Sword and buckler was done with every sword imaginable - from the Grosse Messer, to the Arming Sword, to the War Rapier and the Long Civilian Rapier. The bucklers themselves also varied substantially in size and shape. Bucklers were usually 9 inches in diameter up to 18 inches and their shapes ranged from convex to concave, from round to square to diamond, and they were generally made from steel. Many had spikes in the middle to increase their offensive usefulness. The buckler is held in a fist grip far from the body. Due to principles of geometry, the farther the buckler is from the body the more coverage it gives you. With only slight movement, the buckler can cover anything from the head to the knees.

The buckler's advantages are many and subtle. It is great for protecting the sword hand, allowing the fencer to safely close the distance against larger and longer weapons. It closes off the easiest target to hit. The buckler is also able to easily stifle enemy attacks just as they begin or just as they end, allowing the sword the freedom to attack while their weapon is pinned. The buckler can also be used to deflect, parry, and beat aside enemy attacks. It can be used as a grappling aid to hook behind their weapon and, of course, it can be used as a steel, spiky fist to strike their face.

It really only has two weaknesses - first, it is poor at intercepting thrust mid-attack. When long, nimble thrusting weapons are parried mid-attack by the buckler, they can at times wind around the buckler and attack behind it, thrusting the sword-and-buckler user. Second, the buckler is small. This size makes it easy to carry on the belt and very quick, but it does not have the coverage of a full shield. It is ineffective at stopping ranged attacks and can be overwhelmed by cuts from halberds, two-handed swords, etc. That's why the trick is to always bind/stifle/parry their weapon just at they begin their attack or just as they end it.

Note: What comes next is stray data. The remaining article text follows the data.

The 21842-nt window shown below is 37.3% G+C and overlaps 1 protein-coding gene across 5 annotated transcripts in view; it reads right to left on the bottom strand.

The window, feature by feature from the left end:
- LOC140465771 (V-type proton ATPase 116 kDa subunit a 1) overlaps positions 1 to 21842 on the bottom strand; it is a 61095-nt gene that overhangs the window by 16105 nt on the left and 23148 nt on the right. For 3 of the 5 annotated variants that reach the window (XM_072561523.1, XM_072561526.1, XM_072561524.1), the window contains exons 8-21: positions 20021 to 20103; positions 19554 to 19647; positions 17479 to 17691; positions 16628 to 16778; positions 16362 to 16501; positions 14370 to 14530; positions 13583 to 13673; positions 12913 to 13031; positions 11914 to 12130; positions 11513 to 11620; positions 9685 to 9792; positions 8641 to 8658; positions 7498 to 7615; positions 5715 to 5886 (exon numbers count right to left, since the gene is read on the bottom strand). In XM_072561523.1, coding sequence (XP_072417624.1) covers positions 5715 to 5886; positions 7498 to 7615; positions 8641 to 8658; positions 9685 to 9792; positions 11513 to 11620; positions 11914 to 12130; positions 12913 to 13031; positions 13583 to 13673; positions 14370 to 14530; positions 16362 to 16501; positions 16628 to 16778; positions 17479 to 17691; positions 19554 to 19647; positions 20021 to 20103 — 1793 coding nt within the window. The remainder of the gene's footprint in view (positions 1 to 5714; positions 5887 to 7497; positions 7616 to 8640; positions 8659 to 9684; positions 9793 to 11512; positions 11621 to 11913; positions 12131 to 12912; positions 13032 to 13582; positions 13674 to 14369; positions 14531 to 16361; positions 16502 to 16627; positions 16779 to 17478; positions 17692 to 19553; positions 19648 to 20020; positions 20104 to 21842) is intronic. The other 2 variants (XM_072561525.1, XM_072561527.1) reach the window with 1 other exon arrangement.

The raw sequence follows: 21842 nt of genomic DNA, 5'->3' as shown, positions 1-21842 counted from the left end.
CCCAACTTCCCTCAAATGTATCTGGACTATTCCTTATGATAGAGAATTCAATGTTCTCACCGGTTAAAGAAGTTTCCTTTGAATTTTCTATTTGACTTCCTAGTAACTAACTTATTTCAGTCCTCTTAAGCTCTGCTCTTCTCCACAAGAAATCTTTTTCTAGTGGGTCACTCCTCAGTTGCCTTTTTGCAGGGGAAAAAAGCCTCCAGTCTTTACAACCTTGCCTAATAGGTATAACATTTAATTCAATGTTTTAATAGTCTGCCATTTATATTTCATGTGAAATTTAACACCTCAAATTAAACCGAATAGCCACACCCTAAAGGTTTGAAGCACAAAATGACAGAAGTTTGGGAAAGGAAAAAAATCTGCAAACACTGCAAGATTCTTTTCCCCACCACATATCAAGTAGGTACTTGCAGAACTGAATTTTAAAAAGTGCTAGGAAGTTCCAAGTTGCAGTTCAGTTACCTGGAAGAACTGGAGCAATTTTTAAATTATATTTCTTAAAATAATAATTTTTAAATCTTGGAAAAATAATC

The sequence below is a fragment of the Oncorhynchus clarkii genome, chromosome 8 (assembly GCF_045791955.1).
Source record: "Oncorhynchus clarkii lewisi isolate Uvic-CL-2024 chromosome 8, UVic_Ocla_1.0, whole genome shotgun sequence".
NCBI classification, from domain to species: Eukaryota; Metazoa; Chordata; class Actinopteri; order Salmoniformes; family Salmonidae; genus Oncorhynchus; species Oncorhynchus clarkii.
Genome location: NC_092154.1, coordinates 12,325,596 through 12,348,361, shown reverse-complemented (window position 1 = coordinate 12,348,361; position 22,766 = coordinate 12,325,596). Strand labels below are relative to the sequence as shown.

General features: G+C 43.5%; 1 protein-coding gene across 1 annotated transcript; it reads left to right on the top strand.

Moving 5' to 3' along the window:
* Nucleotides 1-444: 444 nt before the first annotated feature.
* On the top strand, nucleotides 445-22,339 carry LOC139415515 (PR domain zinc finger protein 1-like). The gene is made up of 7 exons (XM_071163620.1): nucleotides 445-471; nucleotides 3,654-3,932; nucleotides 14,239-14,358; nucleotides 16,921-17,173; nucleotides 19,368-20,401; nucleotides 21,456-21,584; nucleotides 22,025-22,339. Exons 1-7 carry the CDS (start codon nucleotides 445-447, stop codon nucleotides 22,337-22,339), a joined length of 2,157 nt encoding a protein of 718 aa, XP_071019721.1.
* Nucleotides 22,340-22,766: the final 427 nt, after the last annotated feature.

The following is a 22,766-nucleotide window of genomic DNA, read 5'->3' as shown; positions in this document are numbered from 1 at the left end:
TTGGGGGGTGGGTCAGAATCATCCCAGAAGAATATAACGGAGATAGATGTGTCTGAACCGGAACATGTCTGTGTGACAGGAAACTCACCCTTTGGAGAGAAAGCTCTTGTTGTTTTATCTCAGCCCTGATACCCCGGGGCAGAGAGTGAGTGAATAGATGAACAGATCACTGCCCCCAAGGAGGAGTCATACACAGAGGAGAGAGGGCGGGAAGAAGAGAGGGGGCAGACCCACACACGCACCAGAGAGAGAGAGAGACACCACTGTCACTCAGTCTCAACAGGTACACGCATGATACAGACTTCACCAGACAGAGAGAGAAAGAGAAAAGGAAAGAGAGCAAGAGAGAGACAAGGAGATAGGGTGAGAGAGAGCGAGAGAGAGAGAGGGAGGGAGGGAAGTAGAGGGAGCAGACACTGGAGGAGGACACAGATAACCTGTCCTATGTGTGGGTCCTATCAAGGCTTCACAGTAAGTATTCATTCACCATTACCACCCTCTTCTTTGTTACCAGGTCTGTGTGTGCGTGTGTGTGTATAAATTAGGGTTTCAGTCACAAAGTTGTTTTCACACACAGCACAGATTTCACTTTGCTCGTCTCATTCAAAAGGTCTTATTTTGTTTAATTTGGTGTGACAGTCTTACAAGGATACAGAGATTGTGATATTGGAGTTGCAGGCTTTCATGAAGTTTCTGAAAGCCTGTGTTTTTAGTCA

Sword and Buckler was taught in the oldest surviving fencing treatise: The British Royal Manuscript I.33 (the source of the illustration), as well as by Hans Talhoffer, Paulus Kal, George Silver, Achille Marozzo, Antonio Manciolino, Domingo Luis Godinho, Paulus Hector Mair, and many others.

Sword and Shield

Sword and Shield

Congratulations, you got the Sword and Shield!

Sword and Shield was a very popular combination for millennia. Roman legions, knights, and Conquistadors alike were famed and feared for their skilled use of Sword and Shield. Sadly, there are no Sword and Shields treatises surviving from the ancient or medieval era - just from the Renaissance. This is due to the fact that Full Plate Armor (worn by the nobility) made shields redundant. Why carry a shield when you are wearing one on your entire body? Yet by the Renaissance there were enough relatively wealthy commoners that Sword and Shield appears in the surviving martial arts literature. It was mostly used by people who were wearing partial suits of armor. For a short time, Sword and Shield proved highly effective against Pike formations due to the shield providing great protection against pikes as the Swordsmen closed the distance. Some steel shields were even proof to the guns of the time! Yet Sword and Shield users were very vulnerable to lance armed cavalry, meaning that they were rarely used in large numbers in open field warfare. Shields truly excelled in siege warfare! A swordsman could carry his shield above his head as he climbed a siege ladder, keeping him quite safe from all the arrows, rocks, and so forth raining down on him as he ascended the walls. Shields were also very useful inside the close corridors of the castle where long weapons would get tangled and it was very difficult for opponents to maneuver around the swordsman's shield.

These round, domed steel shields were called Targets in English and their users called "Targeteers." In Spanish they were "Rodeleros" using Rodelas. It was Rotella in Italian. The swords were usually straight, double-edged cut-and-thrust swords with complex hilts. They were generally shorter, beefier, and better at cutting than the long rapiers in the picture.

Sword and Shield allows for using both weapons at once for combined offensive and defensive maneuvers. Beat aside their weapon with the shield while attacking with the sword, parry low with the sword and bash them with the shield...sword and shield present tremendous variety and versatility! They are two halves of the same weapon and they are meant to be used simultaneously. The shield is not a passive defense, but active, aggressive, and mobile.